Friday, May 27, 2022

Russian Offensive Campaign Assessment, May 27

Kateryna Stepanenko and Mason Clark

May 27, 7:30pm ET

Russian forces began direct assaults on Severodonetsk on May 27 despite not yet having fully encircled the town. Russian forces have performed poorly in operations in built-up urban terrain throughout the war to date and are unlikely to be able to advance rapidly in Severodonetsk itself. Russian forces continue to make steady and incremental gains around the city but have not yet encircled the Ukrainian defenders. Ukrainian forces continue to maintain defenses across eastern Ukraine and have slowed most Russian lines of advance. Russian forces will likely continue to make incremental advances and may succeed in encircling Severodonetsk in the coming days, but Russian operations around Izyum remain stalled and Russian forces will likely be unable to increase the pace of their advances.

Key Takeaways

  • Russian forces began direct assaults on built-up areas of Severodonetsk without having fully encircled the city and will likely struggle to take ground in the city itself.
  • Russian forces in Lyman appear to be dividing their efforts—attacking both southwest to support stalled forces in Izyum and southeast to advance on Siversk; they will likely struggle to accomplish either objective in the coming days.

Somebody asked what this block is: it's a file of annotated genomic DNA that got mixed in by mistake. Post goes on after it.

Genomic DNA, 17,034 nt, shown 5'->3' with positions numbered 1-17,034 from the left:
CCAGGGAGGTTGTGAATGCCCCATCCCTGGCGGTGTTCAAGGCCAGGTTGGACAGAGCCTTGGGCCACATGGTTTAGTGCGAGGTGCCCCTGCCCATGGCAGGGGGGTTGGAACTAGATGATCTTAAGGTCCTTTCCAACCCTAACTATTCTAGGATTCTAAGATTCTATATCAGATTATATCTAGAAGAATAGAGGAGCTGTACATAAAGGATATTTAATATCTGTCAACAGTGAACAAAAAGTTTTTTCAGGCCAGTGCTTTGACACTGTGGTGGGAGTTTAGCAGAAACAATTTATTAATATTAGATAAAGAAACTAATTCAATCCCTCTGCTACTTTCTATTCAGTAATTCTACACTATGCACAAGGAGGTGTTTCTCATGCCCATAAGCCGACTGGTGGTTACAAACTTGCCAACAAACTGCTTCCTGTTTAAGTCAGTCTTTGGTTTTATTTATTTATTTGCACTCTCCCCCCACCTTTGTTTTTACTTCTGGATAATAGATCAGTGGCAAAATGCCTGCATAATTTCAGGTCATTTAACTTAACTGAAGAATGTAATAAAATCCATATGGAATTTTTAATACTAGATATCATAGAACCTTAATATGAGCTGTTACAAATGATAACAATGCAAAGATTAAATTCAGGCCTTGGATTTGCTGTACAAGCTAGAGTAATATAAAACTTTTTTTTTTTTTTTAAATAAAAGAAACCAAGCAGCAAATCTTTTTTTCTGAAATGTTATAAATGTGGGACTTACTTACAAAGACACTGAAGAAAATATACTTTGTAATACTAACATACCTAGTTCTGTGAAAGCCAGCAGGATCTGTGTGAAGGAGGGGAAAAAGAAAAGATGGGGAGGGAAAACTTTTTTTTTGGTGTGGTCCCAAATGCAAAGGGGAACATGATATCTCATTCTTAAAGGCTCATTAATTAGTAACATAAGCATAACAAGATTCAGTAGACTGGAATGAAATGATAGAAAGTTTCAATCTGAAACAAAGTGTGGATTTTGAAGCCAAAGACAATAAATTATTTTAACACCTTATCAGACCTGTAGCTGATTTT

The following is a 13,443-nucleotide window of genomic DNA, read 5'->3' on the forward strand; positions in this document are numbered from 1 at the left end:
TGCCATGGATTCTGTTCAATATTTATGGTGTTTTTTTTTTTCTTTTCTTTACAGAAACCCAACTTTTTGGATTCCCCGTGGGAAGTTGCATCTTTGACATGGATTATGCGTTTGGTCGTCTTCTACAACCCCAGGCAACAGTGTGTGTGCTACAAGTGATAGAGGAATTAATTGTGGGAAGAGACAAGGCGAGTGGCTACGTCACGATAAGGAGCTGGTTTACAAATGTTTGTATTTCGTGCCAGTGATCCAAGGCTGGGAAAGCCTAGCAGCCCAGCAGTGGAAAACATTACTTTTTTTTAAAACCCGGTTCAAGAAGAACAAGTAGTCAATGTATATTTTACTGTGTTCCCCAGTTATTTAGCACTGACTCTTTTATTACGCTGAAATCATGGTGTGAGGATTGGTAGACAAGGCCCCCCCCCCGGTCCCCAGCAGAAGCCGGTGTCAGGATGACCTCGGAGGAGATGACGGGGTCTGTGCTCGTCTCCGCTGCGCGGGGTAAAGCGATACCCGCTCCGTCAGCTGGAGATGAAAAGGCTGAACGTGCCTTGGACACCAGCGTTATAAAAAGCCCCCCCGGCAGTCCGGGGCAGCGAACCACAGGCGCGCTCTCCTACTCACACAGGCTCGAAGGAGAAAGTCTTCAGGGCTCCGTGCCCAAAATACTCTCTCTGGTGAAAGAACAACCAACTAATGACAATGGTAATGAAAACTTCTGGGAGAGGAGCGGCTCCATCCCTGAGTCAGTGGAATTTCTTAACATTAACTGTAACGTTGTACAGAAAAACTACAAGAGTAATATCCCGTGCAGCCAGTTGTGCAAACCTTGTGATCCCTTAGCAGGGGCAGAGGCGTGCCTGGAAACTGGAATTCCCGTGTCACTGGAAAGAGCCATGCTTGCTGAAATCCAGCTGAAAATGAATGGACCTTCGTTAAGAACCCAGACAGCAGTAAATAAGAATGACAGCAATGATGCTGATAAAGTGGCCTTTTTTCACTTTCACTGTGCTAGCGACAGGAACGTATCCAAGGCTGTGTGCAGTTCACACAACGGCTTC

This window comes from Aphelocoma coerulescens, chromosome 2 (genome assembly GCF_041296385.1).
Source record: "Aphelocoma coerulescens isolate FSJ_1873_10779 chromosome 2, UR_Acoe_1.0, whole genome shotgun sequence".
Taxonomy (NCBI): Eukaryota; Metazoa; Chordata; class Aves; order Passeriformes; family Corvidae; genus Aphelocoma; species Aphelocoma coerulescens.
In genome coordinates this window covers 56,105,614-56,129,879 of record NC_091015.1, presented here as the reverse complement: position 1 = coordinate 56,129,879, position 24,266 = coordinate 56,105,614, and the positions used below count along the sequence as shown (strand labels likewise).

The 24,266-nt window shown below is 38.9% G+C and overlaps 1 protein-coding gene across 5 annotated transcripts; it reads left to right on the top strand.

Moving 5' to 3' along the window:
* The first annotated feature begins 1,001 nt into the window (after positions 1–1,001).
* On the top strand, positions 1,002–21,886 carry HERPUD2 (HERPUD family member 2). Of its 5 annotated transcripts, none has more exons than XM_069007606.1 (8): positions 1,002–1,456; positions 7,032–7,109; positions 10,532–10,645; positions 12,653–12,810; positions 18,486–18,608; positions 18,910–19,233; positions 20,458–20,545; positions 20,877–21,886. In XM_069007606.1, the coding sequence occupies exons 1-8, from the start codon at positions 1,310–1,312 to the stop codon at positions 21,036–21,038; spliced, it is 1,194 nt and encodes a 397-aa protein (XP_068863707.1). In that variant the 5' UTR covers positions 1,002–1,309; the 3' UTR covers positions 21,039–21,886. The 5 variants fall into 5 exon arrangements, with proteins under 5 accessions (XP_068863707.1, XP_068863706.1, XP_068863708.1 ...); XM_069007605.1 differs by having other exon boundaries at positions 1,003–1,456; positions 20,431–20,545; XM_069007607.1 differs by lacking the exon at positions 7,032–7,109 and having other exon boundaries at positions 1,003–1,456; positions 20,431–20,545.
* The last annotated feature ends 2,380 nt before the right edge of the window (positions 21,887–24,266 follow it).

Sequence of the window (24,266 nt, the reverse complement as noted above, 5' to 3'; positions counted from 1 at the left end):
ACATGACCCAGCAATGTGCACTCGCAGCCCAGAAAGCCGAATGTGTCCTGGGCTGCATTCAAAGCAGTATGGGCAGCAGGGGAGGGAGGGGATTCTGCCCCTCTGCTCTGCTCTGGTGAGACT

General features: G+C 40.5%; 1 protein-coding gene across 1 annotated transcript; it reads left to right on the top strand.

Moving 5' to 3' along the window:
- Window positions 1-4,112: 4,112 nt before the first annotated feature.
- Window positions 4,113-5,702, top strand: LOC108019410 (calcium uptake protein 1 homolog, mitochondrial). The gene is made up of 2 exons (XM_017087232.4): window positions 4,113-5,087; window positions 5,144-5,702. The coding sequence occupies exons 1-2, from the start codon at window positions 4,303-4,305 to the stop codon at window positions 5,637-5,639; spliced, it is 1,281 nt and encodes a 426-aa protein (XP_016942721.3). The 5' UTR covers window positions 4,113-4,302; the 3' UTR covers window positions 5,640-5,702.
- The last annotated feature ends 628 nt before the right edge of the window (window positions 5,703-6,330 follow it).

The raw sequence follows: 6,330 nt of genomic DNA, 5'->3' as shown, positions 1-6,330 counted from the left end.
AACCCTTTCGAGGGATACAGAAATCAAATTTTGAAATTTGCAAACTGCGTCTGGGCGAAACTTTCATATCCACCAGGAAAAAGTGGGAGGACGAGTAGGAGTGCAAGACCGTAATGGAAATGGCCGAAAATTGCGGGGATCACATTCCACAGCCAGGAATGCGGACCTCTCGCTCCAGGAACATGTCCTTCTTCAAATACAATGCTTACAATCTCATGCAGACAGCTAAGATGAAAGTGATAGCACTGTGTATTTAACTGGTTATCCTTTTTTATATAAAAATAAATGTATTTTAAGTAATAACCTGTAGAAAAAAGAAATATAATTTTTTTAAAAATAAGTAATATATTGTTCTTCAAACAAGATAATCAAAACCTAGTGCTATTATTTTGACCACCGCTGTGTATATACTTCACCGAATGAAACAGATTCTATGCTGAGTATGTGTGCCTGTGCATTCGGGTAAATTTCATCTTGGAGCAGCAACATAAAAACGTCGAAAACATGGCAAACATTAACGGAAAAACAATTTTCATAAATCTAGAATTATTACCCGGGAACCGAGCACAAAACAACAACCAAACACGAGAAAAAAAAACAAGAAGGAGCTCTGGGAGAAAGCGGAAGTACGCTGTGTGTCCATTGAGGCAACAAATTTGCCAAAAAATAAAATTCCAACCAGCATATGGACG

• Russian forces in Popasna seek to advance north to support the encirclement of Severodonestk rather than advancing west toward Bakhmut.
  • Positions northeast of Kharkiv City remain largely static, with no major attacks by either Russian or Ukrainian forces.
  • Russian forces continue to fortify their defensive positions along the southern axis and advance efforts to integrate the Kherson region into Russian economic and political structures.

We do not report in detail on Russian war crimes because those activities are well-covered in Western media and do not directly affect the military operations we are assessing and forecasting. We will continue to evaluate and report on the effects of these criminal activities on the Ukrainian military and population and specifically on combat in Ukrainian urban areas. We utterly condemn these Russian violations of the laws of armed conflict, Geneva Conventions, and humanity even though we do not describe them in these reports.

ISW has updated its assessment of the four primary efforts Russian forces are engaged in at this time.  We have stopped coverage of Mariupol as a separate effort since the city’s fall.  We had added a new section on activities in Russian-occupied areas:

  • Main effort—Eastern Ukraine (comprised of one subordinate and three supporting efforts);
  • Subordinate Main Effort—Encirclement of Ukrainian troops in the cauldron between Izyum and Donetsk and Luhansk Oblasts
  • Supporting effort 1—Kharkiv City;
  • Supporting effort 2—Southern Axis;
  • Activities in Russian-occupied Areas

Main Effort—Eastern Ukraine

Subordinate Main Effort—Southern Kharkiv, Donetsk, Luhansk Oblasts (Russian objective: Encircle Ukrainian forces in Eastern Ukraine and capture the entirety of Donetsk and Luhansk oblasts, the claimed territory of Russia’s proxies in Donbas)